Europol handles a vast amount of sensitive information about citizens and must ensure the rights of individuals when using this information. As a safeguard, the 2009/371/JHA Council Decision of 6 April 2009 establishing the European Police Office (Europol), (Europol Council Decision), which set up both Europol and the Joint Supervisory Body (JSB), contains a number of provisions relating to personal data protection. The main task of the JSB is to ensure Europol complies with these data protection provisions.
The JSB is charged with reviewing Europol's activities to ensure that the rights of the individual are not violated by the storage, processing and use of the data held by Europol. One way in which the JSB fulfils this general task is by carrying out inspections of Europol.
Under the Europol Council Decision the JSB is also responsible for considering whether Europol is following the principles of data protection in a number of specific areas. These specific tasks include examining and commenting on the opening of specific analysis work files; monitoring the permissibility of the transmission of data originating from Europol; examining questions relating to implementation and interpretation in connection with Europol's activities as regards the processing and use of personal data; monitoring the transmission of personal data by Europol to Union institutions, bodies, offices and agencies, third bodies and non-
The JSB is responsible for upholding the rights individuals have in relation to their personal information. This includes considering the appeals of individuals who have requested access to their information but who are not satisfied with Europol's response.
According Europol Council Decision,:
Under Art. 30 the data subjects are entitled to obtain information on whether their personal data are processed by Europol or you can ask to have such information checked. The communication should be in an intelligible form.
Under Art. 31 the data subjects have the right to ask Europol to correct or delete incorrect data concerning them. Europol shall inform the data subjects by writing without undue delay and in any case within three months that data concerning them have been corrected or deleted. If the data subjects are not satisfied with Europol's decision or if you do not receive a response within three months they may refer this matter to the JSB.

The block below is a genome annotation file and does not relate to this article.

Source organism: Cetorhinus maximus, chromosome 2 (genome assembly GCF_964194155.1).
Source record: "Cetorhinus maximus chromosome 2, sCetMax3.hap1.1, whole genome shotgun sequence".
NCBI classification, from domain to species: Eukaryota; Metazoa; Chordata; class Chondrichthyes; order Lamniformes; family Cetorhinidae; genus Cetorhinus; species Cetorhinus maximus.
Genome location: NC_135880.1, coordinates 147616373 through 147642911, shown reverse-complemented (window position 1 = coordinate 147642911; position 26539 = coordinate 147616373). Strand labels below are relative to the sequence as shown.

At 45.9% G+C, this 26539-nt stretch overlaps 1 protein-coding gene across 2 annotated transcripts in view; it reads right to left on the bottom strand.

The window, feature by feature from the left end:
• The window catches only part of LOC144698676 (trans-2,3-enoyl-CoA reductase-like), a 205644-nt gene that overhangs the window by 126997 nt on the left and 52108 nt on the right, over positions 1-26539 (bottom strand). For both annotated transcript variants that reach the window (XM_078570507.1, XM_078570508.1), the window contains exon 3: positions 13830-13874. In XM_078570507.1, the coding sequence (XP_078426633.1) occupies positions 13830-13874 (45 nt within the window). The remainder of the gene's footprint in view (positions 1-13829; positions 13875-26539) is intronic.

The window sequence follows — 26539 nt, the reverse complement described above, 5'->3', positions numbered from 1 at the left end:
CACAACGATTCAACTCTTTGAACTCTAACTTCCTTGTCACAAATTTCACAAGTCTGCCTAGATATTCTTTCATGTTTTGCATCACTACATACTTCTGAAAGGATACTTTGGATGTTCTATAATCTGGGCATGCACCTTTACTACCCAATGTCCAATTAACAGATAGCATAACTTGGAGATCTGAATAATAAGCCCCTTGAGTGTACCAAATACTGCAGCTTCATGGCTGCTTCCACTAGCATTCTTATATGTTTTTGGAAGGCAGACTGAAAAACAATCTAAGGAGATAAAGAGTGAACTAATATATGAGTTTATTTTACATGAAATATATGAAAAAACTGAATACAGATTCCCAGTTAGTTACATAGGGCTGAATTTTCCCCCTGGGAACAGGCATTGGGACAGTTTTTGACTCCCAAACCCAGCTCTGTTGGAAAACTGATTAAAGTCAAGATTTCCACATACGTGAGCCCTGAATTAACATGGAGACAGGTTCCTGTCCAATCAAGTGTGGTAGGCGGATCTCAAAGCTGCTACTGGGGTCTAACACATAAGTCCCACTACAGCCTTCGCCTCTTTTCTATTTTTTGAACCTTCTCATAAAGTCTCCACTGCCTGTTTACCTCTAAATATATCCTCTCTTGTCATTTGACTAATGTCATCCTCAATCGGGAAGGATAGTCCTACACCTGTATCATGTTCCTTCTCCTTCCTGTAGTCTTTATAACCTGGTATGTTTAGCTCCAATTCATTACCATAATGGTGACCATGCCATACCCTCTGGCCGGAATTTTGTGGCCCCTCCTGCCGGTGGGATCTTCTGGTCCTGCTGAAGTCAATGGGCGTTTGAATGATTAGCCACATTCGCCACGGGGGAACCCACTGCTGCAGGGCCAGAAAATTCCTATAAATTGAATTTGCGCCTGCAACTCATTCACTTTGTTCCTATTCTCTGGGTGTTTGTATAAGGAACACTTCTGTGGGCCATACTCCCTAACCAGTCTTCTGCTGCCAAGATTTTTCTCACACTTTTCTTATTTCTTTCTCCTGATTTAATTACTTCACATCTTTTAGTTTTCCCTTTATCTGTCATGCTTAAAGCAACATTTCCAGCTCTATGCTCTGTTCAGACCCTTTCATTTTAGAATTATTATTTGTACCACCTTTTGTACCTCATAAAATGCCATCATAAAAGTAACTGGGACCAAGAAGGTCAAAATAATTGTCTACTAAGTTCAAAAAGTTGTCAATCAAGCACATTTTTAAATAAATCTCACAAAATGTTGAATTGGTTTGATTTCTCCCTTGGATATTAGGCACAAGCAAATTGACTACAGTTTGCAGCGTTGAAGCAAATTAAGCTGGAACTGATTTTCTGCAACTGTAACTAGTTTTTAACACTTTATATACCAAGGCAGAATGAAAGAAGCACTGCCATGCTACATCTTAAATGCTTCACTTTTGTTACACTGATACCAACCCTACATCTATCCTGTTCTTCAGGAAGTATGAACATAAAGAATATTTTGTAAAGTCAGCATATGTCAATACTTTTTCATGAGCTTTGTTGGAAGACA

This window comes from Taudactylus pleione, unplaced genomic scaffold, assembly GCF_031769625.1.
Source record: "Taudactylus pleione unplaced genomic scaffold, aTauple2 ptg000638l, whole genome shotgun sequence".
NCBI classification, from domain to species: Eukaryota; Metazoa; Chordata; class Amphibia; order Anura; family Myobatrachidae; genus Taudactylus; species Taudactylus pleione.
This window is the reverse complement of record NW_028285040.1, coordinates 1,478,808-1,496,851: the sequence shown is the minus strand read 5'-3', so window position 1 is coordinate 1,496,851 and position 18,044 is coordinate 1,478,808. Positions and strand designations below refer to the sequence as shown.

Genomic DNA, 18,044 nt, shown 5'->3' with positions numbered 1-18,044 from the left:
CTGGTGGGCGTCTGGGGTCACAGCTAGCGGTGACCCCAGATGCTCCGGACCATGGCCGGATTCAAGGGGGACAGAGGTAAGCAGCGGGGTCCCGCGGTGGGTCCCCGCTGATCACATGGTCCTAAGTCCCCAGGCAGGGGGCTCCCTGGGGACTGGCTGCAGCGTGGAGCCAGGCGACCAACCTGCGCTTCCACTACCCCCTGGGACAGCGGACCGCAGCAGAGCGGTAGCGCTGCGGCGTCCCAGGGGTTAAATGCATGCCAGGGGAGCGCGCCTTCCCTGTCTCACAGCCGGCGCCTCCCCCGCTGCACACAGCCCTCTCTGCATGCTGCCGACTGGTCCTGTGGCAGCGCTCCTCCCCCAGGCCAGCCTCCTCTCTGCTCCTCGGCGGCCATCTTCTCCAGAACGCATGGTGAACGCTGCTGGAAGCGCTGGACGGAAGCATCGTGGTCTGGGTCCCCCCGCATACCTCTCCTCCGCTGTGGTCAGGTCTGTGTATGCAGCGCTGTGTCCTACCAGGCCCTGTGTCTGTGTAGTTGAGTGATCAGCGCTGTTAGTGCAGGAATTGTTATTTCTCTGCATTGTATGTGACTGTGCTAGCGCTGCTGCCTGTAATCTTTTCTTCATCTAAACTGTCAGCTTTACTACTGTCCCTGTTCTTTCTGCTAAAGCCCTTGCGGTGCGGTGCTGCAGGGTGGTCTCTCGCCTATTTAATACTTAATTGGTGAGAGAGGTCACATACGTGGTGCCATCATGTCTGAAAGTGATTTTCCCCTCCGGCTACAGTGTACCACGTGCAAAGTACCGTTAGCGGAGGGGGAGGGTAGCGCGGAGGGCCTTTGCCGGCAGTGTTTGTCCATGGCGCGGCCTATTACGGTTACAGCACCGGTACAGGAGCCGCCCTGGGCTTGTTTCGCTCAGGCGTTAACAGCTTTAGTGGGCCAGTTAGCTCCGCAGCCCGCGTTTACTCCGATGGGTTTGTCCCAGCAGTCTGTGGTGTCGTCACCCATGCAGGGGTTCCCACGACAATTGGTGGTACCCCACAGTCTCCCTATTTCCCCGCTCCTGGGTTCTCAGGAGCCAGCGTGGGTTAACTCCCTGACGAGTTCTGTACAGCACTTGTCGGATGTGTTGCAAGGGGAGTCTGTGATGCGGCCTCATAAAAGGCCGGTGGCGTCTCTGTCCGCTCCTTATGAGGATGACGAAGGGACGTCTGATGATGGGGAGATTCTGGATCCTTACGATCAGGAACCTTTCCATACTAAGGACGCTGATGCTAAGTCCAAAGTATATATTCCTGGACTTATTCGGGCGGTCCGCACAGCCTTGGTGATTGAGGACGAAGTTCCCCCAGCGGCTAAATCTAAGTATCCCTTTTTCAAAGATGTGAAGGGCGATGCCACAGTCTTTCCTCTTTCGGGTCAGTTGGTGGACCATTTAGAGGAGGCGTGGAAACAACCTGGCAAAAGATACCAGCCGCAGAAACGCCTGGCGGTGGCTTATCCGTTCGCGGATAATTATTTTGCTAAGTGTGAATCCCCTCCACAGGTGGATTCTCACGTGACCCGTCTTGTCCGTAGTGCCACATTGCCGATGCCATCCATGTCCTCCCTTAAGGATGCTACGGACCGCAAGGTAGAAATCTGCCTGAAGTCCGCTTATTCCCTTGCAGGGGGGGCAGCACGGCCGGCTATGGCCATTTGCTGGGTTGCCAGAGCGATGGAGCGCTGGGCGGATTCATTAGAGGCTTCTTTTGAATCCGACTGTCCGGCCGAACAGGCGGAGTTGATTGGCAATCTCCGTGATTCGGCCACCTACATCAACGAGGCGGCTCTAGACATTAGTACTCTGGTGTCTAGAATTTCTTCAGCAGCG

Under Art. 33(2) of the Europol Council Decision the data subjects have the right to ask the national data protection authority, in any of the Member States /in Hungary the National Authority for Data Protection and Freedom of Information (NAIH)/ to ensure that the input or communication of their personal data to Europol are lawful. To achieve this please contact in Hungary the NAIH. The request will be dealt with in accordance with the national law of the Member State in which they made the request.
Moreover, data subjects have the right to ask the JSB, at reasonable intervals, to check whether the manner in which their personal data have been collected, stored, processed and used by Europol is lawful.
There is no charge for exercising these rights. Only you should make a request in writing to ORFK NEBEK Office, or in cases specified above to the NAIH. Your request will then be sent to Europol within one month of receipt. Europol is required to have fully dealt with your request within three months of receiving it.
However, Europol may refuse to provide access to your information to the extent that such refusal is necessary to:
enable Europol to fulfil its tasks properly;
protect security and public order in the Member States or to prevent crime;
guarantee that any national investigation will not be jeopardised;
protect the rights and freedoms of third parties.
When the applicability of an exemption is assessed, the interests of the person concerned shall be taken into account.
If you are not satisfied with Europol's decision you may appeal to the JSB. You may also refer the matter to the JSB if you do not receive a response to your request within three months. In cases when you disagree with the answer of the ORFK NEBEK Office you may launch an appeal to the NAIH, or according to your decision challenge the decision before the court with your eventual claim of loss and damages caused by unlawful data processing.
European Police Office (Europol)
Cím: Eisenhowerlaan 73, NL-
Tel: +31 70 302 50 00
Fax: +31 70 345 58 96
Europol Joint Supervisory Body
Secretariat of the Europol Joint Supervisory Body
Address: Rue de la Loi 175, B-
ORFK NEBEK Office
Address: 1139 Budapest, Teve u. 4-
Postal address: 1903 Budapest, Pf.: 314/22
Tel. : +36 (1) 443-
National Authority for Data Protection and Freedom of Information
Levelezési cím: 1363 Budapest, Pf.: 9.
Cím: 1055 Budapest, Falk Miksa utca 9-
Tel: +36 (1) 391-
Fax: +36 (1) 391-